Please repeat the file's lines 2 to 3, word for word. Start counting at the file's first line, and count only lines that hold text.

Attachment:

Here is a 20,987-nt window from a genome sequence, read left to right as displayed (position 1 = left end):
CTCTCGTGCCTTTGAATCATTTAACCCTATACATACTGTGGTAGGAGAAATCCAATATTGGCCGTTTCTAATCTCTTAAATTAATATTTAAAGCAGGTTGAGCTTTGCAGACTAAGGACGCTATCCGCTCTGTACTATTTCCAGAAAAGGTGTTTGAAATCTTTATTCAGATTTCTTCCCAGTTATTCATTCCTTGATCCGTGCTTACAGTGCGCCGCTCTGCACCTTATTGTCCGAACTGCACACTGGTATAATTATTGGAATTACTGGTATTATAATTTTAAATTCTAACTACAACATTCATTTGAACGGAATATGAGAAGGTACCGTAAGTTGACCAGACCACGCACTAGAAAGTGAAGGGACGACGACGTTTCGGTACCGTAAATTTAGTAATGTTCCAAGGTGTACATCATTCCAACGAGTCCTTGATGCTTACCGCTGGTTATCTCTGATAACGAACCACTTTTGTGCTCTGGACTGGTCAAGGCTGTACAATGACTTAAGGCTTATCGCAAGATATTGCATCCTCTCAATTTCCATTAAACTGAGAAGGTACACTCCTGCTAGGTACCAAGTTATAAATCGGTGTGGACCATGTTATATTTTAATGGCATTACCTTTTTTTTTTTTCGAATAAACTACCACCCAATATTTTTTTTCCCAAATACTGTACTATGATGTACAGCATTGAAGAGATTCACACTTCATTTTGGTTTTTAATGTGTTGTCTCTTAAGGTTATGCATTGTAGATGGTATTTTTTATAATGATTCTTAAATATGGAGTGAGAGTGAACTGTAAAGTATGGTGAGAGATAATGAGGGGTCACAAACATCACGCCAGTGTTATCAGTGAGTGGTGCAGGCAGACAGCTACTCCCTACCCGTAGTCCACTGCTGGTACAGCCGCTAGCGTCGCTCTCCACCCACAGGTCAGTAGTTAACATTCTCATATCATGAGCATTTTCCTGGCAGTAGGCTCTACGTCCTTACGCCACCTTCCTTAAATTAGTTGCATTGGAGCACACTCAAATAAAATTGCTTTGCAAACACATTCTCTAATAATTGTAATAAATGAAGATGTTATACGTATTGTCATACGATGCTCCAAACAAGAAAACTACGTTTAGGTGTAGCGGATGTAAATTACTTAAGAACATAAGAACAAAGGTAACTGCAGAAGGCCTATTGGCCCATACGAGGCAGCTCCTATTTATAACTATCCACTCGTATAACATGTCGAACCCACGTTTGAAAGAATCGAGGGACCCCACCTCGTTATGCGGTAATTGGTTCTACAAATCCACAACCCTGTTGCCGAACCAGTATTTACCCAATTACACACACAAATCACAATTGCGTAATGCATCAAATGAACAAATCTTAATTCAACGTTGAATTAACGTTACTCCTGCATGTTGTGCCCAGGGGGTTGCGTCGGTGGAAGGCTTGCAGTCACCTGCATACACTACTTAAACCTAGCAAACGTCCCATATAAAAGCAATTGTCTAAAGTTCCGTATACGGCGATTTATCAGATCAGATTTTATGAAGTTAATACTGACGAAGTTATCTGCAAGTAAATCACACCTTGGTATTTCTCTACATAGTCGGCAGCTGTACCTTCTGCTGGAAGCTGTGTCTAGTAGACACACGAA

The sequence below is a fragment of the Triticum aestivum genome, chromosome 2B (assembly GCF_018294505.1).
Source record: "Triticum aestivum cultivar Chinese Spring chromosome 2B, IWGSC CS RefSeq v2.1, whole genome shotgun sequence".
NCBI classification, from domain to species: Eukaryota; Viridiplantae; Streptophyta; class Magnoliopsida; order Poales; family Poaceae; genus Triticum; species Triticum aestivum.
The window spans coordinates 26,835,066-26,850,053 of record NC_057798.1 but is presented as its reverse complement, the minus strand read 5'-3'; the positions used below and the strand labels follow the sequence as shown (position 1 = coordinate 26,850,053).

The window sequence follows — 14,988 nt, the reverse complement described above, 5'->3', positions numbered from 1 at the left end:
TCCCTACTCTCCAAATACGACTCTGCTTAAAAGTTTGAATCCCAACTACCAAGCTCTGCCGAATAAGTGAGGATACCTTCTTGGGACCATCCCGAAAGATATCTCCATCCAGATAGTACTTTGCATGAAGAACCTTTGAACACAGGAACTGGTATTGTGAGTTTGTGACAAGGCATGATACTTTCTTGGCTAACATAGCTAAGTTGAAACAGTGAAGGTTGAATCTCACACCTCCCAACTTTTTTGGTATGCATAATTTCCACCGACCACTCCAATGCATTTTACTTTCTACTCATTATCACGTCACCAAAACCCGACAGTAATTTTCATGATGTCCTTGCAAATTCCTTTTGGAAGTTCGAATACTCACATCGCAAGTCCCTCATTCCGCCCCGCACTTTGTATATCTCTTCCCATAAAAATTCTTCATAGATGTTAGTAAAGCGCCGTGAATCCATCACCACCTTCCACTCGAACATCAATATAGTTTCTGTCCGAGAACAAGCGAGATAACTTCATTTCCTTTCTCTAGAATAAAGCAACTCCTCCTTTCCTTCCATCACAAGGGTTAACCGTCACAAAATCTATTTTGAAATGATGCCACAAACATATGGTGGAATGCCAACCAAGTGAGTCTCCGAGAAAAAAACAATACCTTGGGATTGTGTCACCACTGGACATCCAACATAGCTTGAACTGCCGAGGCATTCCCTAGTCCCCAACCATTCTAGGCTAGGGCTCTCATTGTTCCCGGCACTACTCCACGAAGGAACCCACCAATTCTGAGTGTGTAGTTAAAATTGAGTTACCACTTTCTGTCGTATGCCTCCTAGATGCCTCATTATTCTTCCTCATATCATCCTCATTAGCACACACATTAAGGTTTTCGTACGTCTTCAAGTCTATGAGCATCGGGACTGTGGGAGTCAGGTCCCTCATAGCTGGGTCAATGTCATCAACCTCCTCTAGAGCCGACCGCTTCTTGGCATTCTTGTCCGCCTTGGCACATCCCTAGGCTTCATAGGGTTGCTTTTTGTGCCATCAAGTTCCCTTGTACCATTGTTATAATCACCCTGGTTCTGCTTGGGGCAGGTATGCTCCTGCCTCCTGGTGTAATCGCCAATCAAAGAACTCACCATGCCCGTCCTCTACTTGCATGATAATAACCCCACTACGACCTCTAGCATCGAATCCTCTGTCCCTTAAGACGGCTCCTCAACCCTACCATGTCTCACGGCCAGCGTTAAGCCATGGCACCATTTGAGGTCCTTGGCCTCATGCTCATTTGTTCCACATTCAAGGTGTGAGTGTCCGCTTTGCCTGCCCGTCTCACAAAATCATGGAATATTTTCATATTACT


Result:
CTCTCGTGCCTTTGAATCATTTAACCCTATACATACTGTGGTAGGAGAAATCCAATATTGGCCGTTTCTAATCTCTTAAATTAATATTTAAAGCAGGTTGAGCTTTGCAGACTAAGGACGCTATCCGCTCTGTACTATTTCCAGAAAAGGTGTTTGAAATCTTTATTCAGATTTCTTCCCAGTTATTCATTCCTTGATCCGTGCTTACAGTGCGCCGCTCTGCACCTTATTGTCCGAACTGCACACTGGTATAATTATTGGAATTACTGGTATTATAATTTTAAATTCTAACTACAACATTCATTTGAACGGAATATGAGAAGGTACCGTAAGTTGACCAGACCACGCACTAGAAAGTGAAGGGACGACGACGTTTCGGTACCGTAAATTTAGTAATGTTCCAAGGTGTACATCATTCCAACGAGTCCTTGATGCTTACCGCTGGTTATCTCTGATAACGAACCACTTTTGTGCTCTGGACTGGTCAAGGCTGTACAATGACTTAAGGCTTATCGCAAGATATTGCATCCTCTCAATTTCCATTAAACTGAGAAGGTACACTCCTGCTAGGTACCAAGTTATAAATCGGTGTGGACCATGTTATATTTTAATGGCATTACCTTTTTTTTTTTTCGAATAAACTACCACCCAATATTTTTTTTCCCAAATACTGTACTATGATGTACAGCATTGAAGAGATTCACACTTCATTTTGGTTTTTAATGTGTTGTCTCTTAAGGTTATGCATTGTAGATGGTATTTTTTATAATGATTCTTAAATATGGAGTGAGAGTGAACTGTAAAGTATGGTGAGAGATAATGAGGGGTCACAAACATCACGCCAGTGTTATCAGTGAGTGGTGCAGGCAGACAGCTACTCCCTACCCGTAGTCCACTGCTGGTACAGCCGCTAGCGTCGCTCTCCACCCACAGGTCAGTAGTTAACATTCTCATATCATGAGCATTTTCCTGGCAGTAGGCTCTACGTCCTTACGCCACCTTCCTTAAATTAGTTGCATTGGAGCACACTCAAATAAAATTGCTTTGCAAACACATTCTCTAATAATTGTAATAAATGAAGATGTTATACGTATTGTCATACGATGCTCCAAACAAGAAAACTACGTTTAGGTGTAGCGGATGTAAATTACTTAAGAACATAAGAACAAAGGTAACTGCAGAAGGCCTATTGGCCCATACGAGGCAGCTCCTATTTATAACTATCCACTCGTATAACATGTCGAACCCACGTTTGAAAGAATCGAGGGACCCCACCTCGTTATGCGGTAATTGGTTCTACAAATCCACAACCCTGTTGCCGAACCAGTATTTACCCAATTACACACACAAATCACAATTGCGTAATGCATCAAATGAACAAATCTTAATTCAACGTTGAATTAACGTTACTCCTGCATGTTGTGCCCAGGGGGTTGCGTCGGTGGAAGGCTTGCAGTCACCTGCATACACTACTTAAACCTAGCAAACGTCCCATATAAAAGCAATTGTCTAAAGTTCCGTATACGGCGATTTATCAGATCAGATTTTATGAAGTTAATACTGACGAAGTTATCTGCAAGTAAATCACACCTTGGTATTTCTCTACATAGTCGGCAGCTGTACCTTCTGCTGGAAGCTGTGTCTAGTAGACACACGAA

The sequence below is a fragment of the Triticum aestivum genome, chromosome 2B (assembly GCF_018294505.1).